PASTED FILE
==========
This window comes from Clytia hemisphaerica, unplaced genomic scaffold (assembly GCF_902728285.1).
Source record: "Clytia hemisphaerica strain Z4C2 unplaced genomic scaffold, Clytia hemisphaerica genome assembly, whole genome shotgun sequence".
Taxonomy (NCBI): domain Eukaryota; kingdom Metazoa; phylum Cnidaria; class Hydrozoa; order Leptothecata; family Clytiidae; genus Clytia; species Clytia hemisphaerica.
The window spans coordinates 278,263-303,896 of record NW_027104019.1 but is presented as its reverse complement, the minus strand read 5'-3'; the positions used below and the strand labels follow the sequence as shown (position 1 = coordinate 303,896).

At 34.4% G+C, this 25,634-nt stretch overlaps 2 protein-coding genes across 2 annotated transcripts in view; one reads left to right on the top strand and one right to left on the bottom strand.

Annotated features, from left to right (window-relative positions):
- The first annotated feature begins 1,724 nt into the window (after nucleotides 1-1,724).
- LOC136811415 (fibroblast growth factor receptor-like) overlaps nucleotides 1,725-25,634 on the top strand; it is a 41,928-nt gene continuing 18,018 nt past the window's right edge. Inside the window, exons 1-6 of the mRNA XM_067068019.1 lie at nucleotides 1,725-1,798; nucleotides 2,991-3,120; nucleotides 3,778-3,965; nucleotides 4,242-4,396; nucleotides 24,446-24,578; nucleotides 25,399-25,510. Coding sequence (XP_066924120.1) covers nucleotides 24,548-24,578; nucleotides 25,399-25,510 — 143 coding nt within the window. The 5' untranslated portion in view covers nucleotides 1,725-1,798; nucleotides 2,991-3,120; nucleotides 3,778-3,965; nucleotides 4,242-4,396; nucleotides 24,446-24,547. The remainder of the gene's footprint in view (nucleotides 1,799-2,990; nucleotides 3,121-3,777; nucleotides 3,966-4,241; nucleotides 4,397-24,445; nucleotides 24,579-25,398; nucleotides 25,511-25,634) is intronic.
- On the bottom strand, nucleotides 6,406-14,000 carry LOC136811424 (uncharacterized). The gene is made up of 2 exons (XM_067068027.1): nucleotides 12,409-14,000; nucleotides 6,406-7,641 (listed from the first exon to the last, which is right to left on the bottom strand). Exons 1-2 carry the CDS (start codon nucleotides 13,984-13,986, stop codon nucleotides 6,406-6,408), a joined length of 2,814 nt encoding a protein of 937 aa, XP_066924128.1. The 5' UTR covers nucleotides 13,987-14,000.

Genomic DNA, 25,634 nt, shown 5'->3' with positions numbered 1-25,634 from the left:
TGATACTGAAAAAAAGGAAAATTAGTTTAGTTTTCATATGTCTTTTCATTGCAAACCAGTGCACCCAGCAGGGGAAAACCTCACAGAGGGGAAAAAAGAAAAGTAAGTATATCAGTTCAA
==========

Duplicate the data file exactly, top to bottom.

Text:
This window comes from Clytia hemisphaerica, unplaced genomic scaffold (assembly GCF_902728285.1).
Source record: "Clytia hemisphaerica strain Z4C2 unplaced genomic scaffold, Clytia hemisphaerica genome assembly, whole genome shotgun sequence".
Taxonomy (NCBI): domain Eukaryota; kingdom Metazoa; phylum Cnidaria; class Hydrozoa; order Leptothecata; family Clytiidae; genus Clytia; species Clytia hemisphaerica.
The window spans coordinates 278,263-303,896 of record NW_027104019.1 but is presented as its reverse complement, the minus strand read 5'-3'; the positions used below and the strand labels follow the sequence as shown (position 1 = coordinate 303,896).

At 34.4% G+C, this 25,634-nt stretch overlaps 2 protein-coding genes across 2 annotated transcripts in view; one reads left to right on the top strand and one right to left on the bottom strand.

Annotated features, from left to right (window-relative positions):
- The first annotated feature begins 1,724 nt into the window (after nucleotides 1-1,724).
- LOC136811415 (fibroblast growth factor receptor-like) overlaps nucleotides 1,725-25,634 on the top strand; it is a 41,928-nt gene continuing 18,018 nt past the window's right edge. Inside the window, exons 1-6 of the mRNA XM_067068019.1 lie at nucleotides 1,725-1,798; nucleotides 2,991-3,120; nucleotides 3,778-3,965; nucleotides 4,242-4,396; nucleotides 24,446-24,578; nucleotides 25,399-25,510. Coding sequence (XP_066924120.1) covers nucleotides 24,548-24,578; nucleotides 25,399-25,510 — 143 coding nt within the window. The 5' untranslated portion in view covers nucleotides 1,725-1,798; nucleotides 2,991-3,120; nucleotides 3,778-3,965; nucleotides 4,242-4,396; nucleotides 24,446-24,547. The remainder of the gene's footprint in view (nucleotides 1,799-2,990; nucleotides 3,121-3,777; nucleotides 3,966-4,241; nucleotides 4,397-24,445; nucleotides 24,579-25,398; nucleotides 25,511-25,634) is intronic.
- On the bottom strand, nucleotides 6,406-14,000 carry LOC136811424 (uncharacterized). The gene is made up of 2 exons (XM_067068027.1): nucleotides 12,409-14,000; nucleotides 6,406-7,641 (listed from the first exon to the last, which is right to left on the bottom strand). Exons 1-2 carry the CDS (start codon nucleotides 13,984-13,986, stop codon nucleotides 6,406-6,408), a joined length of 2,814 nt encoding a protein of 937 aa, XP_066924128.1. The 5' UTR covers nucleotides 13,987-14,000.

Genomic DNA, 25,634 nt, shown 5'->3' with positions numbered 1-25,634 from the left:
TGATACTGAAAAAAAGGAAAATTAGTTTAGTTTTCATATGTCTTTTCATTGCAAACCAGTGCACCCAGCAGGGGAAAACCTCACAGAGGGGAAAAAAGAAAAGTAAGTATATCAGTTCAA